2013-2014 Caravan SB 100, 183cm
Stated Dimensions (mm): 130-100-122
Sidecut Radius: 19 meters
Actual Tip-to-Tail Length (straight tape pull): 180.3cm
Boots / Bindings: Dalbello KR2 Core I.D. / Look Pivot 18 (DIN at 10)
Mount Location: true center (recommended line is -3cms from center)
Test Locations: Stowe, Smugglers Notch, Breckenridge, Vail, Keystone
Days Skied: 17
Founded in 2011, Caravan Skis is a small-batch indie company based in Bozeman, Montana. They currently offer five different models, including two one-ski quiver options: the “Daily Driver,” a directional ski with a traditional mount point of -8cm behind center, and the “SB 100,” a soft-flexing, symmetrically rockered ski with a recommended mount point of -3cm.
Since I’m a freestyle skier who spends as much time in the park as I do around the rest of the mountain, the SB 100 looked to be the better fit for my style; the SB 100 really looks like a very jib-oriented, all-mountain ski.
Caravan makes some very strong claims about the SB 100, calling it “The perfect all mountain ski for every condition. The SB 100 has a very playful feel to it with a ton of pop and easy maneuverability. With a symmetrical rocker profile it’s at home shredding chopped up pow, carving groomers and making the entire mountain your playground.”
We’ve never, ever seen a ski that is “perfect for every condition,” so my job was to go get a sense of the SB 100’s particular strengths and weaknesses, and see how it handled on the mountain, in the air, and in the park.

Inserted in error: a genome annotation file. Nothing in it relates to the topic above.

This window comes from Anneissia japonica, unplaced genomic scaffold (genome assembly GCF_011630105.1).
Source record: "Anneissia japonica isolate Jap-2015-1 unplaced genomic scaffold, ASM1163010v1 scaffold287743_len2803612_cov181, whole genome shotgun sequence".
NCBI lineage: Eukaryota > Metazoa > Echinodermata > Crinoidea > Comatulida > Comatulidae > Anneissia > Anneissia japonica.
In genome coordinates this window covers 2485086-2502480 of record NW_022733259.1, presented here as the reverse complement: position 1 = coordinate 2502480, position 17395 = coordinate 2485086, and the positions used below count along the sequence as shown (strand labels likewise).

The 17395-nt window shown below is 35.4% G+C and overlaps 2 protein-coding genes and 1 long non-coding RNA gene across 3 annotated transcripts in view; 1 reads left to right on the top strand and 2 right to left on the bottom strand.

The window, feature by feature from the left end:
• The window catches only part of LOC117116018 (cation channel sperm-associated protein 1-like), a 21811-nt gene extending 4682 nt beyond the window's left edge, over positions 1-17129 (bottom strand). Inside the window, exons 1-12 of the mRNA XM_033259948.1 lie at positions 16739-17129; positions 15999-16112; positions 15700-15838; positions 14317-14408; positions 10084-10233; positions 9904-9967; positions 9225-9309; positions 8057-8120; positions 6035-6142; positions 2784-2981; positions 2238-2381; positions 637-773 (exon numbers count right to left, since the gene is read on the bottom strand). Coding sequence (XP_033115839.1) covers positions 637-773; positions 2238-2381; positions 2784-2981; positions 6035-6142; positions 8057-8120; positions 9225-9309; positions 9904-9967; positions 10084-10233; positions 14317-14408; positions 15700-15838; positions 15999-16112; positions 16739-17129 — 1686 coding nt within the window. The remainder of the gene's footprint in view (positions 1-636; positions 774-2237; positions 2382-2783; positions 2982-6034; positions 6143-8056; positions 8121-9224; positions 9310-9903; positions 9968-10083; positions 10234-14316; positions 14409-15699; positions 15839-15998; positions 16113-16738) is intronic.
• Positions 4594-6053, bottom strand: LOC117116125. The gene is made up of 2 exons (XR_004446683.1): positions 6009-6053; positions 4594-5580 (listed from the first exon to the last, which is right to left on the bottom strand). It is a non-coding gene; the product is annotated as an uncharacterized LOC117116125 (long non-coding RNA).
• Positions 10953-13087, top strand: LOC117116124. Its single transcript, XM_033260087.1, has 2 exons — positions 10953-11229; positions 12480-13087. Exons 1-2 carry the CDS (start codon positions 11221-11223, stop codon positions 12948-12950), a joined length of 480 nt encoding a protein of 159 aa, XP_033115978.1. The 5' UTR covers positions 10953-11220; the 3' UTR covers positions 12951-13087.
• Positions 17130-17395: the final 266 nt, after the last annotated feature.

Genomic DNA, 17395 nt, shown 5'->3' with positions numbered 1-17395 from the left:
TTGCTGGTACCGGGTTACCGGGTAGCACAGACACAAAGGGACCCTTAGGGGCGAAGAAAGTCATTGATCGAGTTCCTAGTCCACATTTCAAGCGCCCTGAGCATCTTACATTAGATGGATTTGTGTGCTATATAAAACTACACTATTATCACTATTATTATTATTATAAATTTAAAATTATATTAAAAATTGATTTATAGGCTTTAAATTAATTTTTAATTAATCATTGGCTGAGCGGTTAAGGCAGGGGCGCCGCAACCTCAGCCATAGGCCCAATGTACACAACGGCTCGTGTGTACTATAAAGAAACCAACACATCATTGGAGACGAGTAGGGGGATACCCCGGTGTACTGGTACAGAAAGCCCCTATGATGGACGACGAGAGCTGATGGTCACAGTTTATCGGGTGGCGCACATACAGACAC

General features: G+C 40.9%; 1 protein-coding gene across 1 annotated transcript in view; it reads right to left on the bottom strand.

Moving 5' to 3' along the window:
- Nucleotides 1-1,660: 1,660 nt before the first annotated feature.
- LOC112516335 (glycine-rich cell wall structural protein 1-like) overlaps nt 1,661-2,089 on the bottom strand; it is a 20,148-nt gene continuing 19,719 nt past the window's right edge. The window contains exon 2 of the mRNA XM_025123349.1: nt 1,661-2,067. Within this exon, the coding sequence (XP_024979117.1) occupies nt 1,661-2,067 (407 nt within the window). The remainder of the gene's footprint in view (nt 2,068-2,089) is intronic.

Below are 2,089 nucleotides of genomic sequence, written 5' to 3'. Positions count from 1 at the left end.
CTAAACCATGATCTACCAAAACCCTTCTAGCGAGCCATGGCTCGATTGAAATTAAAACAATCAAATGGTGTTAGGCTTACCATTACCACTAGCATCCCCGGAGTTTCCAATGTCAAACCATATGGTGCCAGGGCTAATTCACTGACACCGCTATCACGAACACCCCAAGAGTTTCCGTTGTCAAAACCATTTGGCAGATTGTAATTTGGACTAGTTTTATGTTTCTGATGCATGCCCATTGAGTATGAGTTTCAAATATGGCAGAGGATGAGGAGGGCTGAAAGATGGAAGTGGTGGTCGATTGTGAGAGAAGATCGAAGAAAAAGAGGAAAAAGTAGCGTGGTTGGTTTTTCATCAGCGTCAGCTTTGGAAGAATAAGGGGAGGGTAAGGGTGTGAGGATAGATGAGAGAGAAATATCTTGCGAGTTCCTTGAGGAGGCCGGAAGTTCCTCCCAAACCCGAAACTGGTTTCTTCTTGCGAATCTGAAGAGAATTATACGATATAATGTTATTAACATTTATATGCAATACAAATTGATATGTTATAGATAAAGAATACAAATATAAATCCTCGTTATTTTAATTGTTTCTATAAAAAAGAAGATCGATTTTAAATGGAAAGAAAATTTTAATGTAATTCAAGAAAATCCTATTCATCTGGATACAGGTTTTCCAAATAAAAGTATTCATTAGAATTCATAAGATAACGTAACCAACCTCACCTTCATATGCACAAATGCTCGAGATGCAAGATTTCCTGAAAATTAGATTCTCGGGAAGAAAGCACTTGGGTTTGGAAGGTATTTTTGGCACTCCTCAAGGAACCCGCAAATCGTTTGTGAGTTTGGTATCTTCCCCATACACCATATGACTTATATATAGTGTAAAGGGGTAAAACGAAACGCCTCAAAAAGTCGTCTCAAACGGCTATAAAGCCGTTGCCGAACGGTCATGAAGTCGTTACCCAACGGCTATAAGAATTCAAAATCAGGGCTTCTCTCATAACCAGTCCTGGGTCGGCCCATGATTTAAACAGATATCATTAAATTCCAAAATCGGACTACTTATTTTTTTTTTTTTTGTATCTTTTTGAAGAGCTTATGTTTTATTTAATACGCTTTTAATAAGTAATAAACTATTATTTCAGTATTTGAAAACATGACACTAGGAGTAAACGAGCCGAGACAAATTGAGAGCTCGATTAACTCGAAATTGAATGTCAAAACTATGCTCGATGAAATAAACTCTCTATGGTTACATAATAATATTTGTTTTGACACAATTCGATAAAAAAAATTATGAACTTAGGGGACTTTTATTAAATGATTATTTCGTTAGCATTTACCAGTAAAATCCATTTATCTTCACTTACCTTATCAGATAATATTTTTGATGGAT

Camber / Rocker Profile & Flex Pattern
Caravan builds the SB 100 with traditional camber underfoot, and a symmetrical tip and tail rocker profile to help it surf through softer conditions. The ski also has a bamboo core that is very forgiving and provides plenty of snap while carving, and pop in the park.
From tip to tail, the SB 100 hand flexes very soft, and exhibits a smooth rebound. It is one of the softest skis that I have been on recently, something I especially enjoyed in the spring conditions out in Colorado.
At 100mm underfoot, the SB 100 can handle a range of conditions around the mountain, but it is especially capable in the park, despite having a wider waist width than most dedicated park skis. Although the factory recommended mount point on the SB 100 is -3cm from center, I chose to mount the ski at true center where I am used to riding.
Initially I worried that the ski’s width would hinder its ability to handle jumps, but I found this not to be the case. In fact, the extra width made the SB 100 extremely stable on both takeoffs and landings, and prevented it from getting kicked around by loose snow.
I also suspected that the SB 100’s width would make spins and rotations much slower in the air, but I was surprised that the swing weight didn’t feel too far off from that of a park-specific ski.
As mentioned above, the tails of the ski have a huge amount of pop. Several times while carving into takeoffs, I was tossed off axis because I wasn’t expecting it to require so little effort to load up the tails. It definitely took some time to get used to, but once I had adjusted to the skis’ pop, I appreciated the minimal effort needed for an explosive takeoff on the SB 100.